Wed08202014

Technology bites: A Piece of My Mind

The new automated DMV! Make an appointment online! Or with our voice-recognition phone system! Or with a real person via our call-back system – no more waiting on hold!

Not! Or at least, not always.

My sweet, silver-haired mother is at that age where she must renew her driver’s license every year. I agreed that she would make the appointment online and I would accompany her down to the Santa Clara office.

That evening I asked how her day was going. She moaned, “I’ve been trying to make that appointment with the DMV, and it won’t let me do it. It says I have to call an 800 number, and I tried it, but I was on hold for over 15 minutes and gave up.”

“Poor Mom,” I thought condescendingly. “Just can’t cope anymore with computers.” So I went over to her house to set things straight.

I fill out the online form: First Name, Last Name, Address, Drivers License number, etc. Submit. Red print fills the screen: “Your license number and name do not match our records. Please check spelling and number and try again. If you need assistance, please dial 1-800-” etc.

I check. First Name on Mom’s driver’s license lists both her first and maiden names. OK, so I type both names in at the First Name prompt, check spelling carefully, check that I use zeros instead of O’s where needed, then submit. Red print fills the screen again.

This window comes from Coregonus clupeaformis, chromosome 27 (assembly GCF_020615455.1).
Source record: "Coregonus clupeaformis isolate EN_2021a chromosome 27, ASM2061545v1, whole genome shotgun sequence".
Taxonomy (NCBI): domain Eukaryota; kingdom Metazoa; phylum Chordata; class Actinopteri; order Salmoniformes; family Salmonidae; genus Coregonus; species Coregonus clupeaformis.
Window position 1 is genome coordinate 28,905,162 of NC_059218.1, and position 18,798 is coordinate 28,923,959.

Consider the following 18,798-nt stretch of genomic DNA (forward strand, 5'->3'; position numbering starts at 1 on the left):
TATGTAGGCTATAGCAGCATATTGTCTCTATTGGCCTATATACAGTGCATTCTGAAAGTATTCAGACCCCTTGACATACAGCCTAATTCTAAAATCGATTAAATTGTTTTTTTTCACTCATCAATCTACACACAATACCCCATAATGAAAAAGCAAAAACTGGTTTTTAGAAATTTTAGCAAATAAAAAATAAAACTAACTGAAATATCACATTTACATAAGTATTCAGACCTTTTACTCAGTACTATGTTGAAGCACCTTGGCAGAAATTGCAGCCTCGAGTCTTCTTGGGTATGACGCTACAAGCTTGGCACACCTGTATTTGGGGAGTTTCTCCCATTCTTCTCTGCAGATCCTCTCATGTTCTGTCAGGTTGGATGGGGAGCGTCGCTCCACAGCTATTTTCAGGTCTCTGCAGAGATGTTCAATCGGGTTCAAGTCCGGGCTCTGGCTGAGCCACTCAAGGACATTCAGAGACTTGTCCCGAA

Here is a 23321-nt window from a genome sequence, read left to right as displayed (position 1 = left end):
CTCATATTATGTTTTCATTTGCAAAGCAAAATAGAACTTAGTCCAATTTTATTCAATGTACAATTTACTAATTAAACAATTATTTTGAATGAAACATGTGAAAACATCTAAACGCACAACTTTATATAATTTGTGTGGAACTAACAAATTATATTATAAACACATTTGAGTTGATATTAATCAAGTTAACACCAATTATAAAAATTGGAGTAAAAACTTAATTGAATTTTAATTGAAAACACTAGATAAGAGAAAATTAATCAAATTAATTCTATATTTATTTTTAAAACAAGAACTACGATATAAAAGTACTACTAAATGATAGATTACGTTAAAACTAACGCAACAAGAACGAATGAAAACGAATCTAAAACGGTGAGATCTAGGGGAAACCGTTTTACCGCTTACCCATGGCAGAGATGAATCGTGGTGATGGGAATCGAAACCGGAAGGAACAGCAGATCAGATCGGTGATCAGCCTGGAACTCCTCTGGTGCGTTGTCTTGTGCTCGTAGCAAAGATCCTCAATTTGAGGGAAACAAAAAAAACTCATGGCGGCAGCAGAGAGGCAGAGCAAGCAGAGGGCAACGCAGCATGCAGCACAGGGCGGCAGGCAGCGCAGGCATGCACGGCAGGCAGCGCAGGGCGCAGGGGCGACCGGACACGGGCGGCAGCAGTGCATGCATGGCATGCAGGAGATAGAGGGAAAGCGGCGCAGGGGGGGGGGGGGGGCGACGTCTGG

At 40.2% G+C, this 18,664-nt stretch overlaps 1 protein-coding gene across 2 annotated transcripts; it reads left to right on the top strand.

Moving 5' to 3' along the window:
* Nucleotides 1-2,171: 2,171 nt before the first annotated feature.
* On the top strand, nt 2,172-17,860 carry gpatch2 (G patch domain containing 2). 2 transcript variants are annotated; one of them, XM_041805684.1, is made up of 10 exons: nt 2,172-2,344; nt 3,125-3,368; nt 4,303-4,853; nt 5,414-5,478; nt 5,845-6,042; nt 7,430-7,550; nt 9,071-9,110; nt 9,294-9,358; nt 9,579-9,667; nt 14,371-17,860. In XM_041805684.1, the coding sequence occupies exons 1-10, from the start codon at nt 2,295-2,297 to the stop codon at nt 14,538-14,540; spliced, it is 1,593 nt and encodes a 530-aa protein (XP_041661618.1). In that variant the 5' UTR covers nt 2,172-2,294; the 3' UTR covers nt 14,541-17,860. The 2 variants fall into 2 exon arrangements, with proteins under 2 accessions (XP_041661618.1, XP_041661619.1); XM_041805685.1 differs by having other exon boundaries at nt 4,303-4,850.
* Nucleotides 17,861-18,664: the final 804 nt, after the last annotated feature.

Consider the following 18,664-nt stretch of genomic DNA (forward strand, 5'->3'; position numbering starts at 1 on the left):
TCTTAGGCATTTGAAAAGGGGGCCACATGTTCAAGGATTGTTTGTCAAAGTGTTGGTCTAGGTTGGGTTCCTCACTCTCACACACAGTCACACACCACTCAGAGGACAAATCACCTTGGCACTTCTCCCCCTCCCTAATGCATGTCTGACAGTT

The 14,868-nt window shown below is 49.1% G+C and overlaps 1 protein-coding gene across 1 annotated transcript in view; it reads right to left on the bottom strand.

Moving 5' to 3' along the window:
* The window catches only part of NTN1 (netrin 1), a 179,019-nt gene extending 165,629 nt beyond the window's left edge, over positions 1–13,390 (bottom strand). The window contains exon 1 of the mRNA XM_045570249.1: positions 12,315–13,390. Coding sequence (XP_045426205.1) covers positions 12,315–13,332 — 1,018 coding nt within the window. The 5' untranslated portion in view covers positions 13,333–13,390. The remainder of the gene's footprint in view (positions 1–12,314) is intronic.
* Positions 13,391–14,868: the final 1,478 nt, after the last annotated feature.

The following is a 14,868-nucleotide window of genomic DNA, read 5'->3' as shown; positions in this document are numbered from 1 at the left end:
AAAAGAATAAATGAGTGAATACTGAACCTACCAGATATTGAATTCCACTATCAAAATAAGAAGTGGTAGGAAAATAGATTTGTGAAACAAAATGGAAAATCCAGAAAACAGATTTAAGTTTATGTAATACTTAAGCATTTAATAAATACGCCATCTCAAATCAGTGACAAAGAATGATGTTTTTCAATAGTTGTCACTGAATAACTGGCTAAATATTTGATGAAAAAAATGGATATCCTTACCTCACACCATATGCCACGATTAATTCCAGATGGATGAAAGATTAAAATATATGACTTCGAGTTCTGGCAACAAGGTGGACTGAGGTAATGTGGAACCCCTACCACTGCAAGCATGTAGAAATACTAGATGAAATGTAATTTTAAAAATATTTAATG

My condescension has evaporated. Mom is not the issue.

So I dial the 1-800 number and select the “Make an Appointment” option from the recorded menu. A voice-recognition recording requests Name, Address, Phone number, address, etc. After providing data scrupulously for five minutes, I am told by the recorded voice, “Our service is not available at this time. Please try again later.” Click.

I redial and choose a different option from the recorded menu, “Talk to a technician.” I am told via recording that the wait time will be between “1 … hour and … 1 … hour and … 17 … minutes.” I choose the option for a call back rather than sitting on hold. The recording assures me that I “will not lose my place in the queue.”

Mom and I sit around chatting and taking care of some paperwork. Finally, approximately 65 minutes later, we get a call. It is a recorded message: “This is the DMV callback system. If you are (my mother’s name), please press 1. If you need time to get (my mother’s name) to the phone, please press 2.” I press 1.

The recording begins, “The response you have given is not valid. If you are (my mother’s name), please press 1. If you need time to get (my mother’s name) to the phone, please press 2.” I press 1 again, firmly. No good. What is with my mom’s phone? After the fourth round, the recording says, “You have exceeded the maximum amount of time allowed to respond. Goodbye.” Click.

Technology – phooey!

The next day Mom gets on the phone again and reaches a real person, who sets her up quickly with appointments for a provisional license and a later driving test. The appointment the next day at the DMV involves minimal waiting and friendly, efficient clerks.

Let’s hear it for real, live people! Down with the machines!

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